Acrimony sentence example

acrimony
  • You were saved out of it and became the object of their acrimony.
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  • Is it possible to avoid such acrimony when you get divorced?
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  • The Act would promote mediation, which is designed to reduce acrimony between the parties.
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  • The latest news comes from Britain's Daily Mail newspaper, reporting on an alleged court document "containing accounts of acrimony and mistreatment during their four-year marriage."
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  • The Board felt that these provisions could have the effect of increasing acrimony between the parties.
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  • The latter was an issue that caused acrimony between Royalists and Puritans.
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  • When was there last such acrimony between judges and the home office, and how can it be resolved?
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  • The less acrimony there is between parents the better children can cope with the breakdown of their parents ' relationship.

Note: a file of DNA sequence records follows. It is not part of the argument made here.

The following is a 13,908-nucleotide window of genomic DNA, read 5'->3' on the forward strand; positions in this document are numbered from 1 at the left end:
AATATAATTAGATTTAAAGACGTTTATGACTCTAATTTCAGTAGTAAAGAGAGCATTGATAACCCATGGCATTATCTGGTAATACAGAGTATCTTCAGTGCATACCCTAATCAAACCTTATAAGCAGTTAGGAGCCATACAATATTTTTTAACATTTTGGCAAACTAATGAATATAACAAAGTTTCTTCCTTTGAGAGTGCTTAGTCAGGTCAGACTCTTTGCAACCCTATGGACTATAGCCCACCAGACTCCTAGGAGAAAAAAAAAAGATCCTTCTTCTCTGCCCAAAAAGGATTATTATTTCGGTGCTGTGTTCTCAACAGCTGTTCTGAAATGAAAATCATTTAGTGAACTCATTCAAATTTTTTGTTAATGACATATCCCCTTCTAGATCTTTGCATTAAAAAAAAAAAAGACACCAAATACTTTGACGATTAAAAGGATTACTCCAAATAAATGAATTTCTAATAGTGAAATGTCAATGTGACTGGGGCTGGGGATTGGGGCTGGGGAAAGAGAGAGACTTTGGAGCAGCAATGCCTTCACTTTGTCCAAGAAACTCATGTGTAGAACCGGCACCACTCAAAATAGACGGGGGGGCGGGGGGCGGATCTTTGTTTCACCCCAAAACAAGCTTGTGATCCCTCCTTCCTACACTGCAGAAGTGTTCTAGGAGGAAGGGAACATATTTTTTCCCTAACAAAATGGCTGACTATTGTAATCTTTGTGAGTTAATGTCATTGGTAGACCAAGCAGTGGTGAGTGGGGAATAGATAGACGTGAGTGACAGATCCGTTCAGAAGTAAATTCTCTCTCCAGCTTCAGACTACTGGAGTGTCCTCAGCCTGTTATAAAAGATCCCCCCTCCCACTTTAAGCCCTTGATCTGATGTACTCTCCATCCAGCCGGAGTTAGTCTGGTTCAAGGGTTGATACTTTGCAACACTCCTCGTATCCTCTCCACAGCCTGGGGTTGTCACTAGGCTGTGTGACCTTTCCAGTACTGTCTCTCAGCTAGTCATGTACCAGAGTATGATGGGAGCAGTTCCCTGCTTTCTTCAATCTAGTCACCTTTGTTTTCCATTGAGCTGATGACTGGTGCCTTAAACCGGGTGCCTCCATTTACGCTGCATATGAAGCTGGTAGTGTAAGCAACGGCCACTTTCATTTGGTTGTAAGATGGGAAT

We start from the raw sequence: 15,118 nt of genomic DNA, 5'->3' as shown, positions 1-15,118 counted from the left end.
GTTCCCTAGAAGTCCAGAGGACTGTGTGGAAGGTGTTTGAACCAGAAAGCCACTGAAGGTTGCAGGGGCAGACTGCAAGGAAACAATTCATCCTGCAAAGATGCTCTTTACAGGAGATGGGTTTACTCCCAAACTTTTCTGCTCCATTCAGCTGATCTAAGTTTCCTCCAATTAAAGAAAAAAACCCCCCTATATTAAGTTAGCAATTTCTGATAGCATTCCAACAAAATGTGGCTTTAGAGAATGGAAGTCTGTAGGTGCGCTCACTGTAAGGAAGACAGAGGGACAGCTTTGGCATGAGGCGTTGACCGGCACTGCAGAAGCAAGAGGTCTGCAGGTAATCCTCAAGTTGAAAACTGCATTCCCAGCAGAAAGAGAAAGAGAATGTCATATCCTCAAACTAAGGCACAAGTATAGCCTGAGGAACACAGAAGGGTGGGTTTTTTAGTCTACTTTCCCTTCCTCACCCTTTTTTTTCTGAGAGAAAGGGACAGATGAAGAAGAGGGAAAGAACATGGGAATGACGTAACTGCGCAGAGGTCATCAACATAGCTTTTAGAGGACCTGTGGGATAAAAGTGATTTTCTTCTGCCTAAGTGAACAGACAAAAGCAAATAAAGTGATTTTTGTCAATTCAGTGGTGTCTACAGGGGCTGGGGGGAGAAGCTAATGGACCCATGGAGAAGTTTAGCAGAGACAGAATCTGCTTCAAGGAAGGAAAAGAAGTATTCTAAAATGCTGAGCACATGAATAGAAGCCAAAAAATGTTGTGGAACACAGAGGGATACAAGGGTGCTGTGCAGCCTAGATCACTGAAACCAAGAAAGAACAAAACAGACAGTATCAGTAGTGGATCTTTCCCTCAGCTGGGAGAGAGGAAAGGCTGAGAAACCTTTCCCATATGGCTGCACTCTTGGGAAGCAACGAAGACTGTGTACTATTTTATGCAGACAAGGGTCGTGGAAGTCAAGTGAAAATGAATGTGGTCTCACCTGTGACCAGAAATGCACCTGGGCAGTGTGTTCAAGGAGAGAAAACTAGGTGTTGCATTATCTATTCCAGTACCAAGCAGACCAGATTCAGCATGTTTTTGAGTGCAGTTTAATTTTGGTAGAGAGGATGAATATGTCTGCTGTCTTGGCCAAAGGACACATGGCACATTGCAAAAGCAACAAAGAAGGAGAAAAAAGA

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  • These solicitors are committed to the idea of divorce or separation with as little acrimony as possible.
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  • But, whether because he drew a distinction between the treason of individuals and of states, or was influenced by Seward, or simply, once in responsible position, separated Republican party politics from the question of constitutional interpretation, at least he speedily showed that he would be influenced by no acrimony, and adopted the lenient reconstruction policy of Lincoln.
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  • An illustration is, with the general run of mankind, more powerful to convince than an argument; and the cogency of the visible plea for the Copernican theory offered by the miniature system, then first disclosed to view, was recognizable in the triumph of its advocates as well as in the increased acrimony of its opponents.
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  • Elected deputy in 1860 he became celebrated by the biting wit of his speeches, while, as journalist, the acrimony of his polemical writings made him a redoubtable adversary.
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  • The Catholic delegates, moreover, discovered a powerful auxiliary when Lainez, the general of the Jesuit order, which had been admitted into France a short time previously, entered the debate; and the acrimony with which he opposed the Protestants was of material service in clarifying the situation.
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